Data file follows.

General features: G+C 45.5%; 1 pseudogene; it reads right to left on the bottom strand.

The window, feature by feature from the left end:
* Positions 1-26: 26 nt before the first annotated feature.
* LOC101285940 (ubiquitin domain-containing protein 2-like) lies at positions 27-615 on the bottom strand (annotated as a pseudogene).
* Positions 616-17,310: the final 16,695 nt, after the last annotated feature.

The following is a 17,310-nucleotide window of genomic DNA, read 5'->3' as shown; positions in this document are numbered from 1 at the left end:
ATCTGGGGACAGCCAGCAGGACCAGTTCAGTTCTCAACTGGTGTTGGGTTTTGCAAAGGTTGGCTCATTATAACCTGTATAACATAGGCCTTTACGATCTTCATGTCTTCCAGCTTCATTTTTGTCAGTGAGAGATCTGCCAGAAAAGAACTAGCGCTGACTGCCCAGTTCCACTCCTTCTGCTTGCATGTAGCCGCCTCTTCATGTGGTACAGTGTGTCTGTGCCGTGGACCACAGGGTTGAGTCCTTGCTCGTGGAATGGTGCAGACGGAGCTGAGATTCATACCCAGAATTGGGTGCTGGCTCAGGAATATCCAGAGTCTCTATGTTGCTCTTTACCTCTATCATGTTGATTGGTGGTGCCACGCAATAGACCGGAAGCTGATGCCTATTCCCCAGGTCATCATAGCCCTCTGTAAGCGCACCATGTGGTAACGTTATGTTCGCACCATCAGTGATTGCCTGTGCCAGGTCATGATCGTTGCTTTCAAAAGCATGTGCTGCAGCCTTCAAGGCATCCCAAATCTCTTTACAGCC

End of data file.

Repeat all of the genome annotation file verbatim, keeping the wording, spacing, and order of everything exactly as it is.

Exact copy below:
General features: G+C 45.5%; 1 pseudogene; it reads right to left on the bottom strand.

The window, feature by feature from the left end:
* Positions 1-26: 26 nt before the first annotated feature.
* LOC101285940 (ubiquitin domain-containing protein 2-like) lies at positions 27-615 on the bottom strand (annotated as a pseudogene).
* Positions 616-17,310: the final 16,695 nt, after the last annotated feature.

The following is a 17,310-nucleotide window of genomic DNA, read 5'->3' as shown; positions in this document are numbered from 1 at the left end:
ATCTGGGGACAGCCAGCAGGACCAGTTCAGTTCTCAACTGGTGTTGGGTTTTGCAAAGGTTGGCTCATTATAACCTGTATAACATAGGCCTTTACGATCTTCATGTCTTCCAGCTTCATTTTTGTCAGTGAGAGATCTGCCAGAAAAGAACTAGCGCTGACTGCCCAGTTCCACTCCTTCTGCTTGCATGTAGCCGCCTCTTCATGTGGTACAGTGTGTCTGTGCCGTGGACCACAGGGTTGAGTCCTTGCTCGTGGAATGGTGCAGACGGAGCTGAGATTCATACCCAGAATTGGGTGCTGGCTCAGGAATATCCAGAGTCTCTATGTTGCTCTTTACCTCTATCATGTTGATTGGTGGTGCCACGCAATAGACCGGAAGCTGATGCCTATTCCCCAGGTCATCATAGCCCTCTGTAAGCGCACCATGTGGTAACGTTATGTTCGCACCATCAGTGATTGCCTGTGCCAGGTCATGATCGTTGCTTTCAAAAGCATGTGCTGCAGCCTTCAAGGCATCCCAAATCTCTTTACAGCC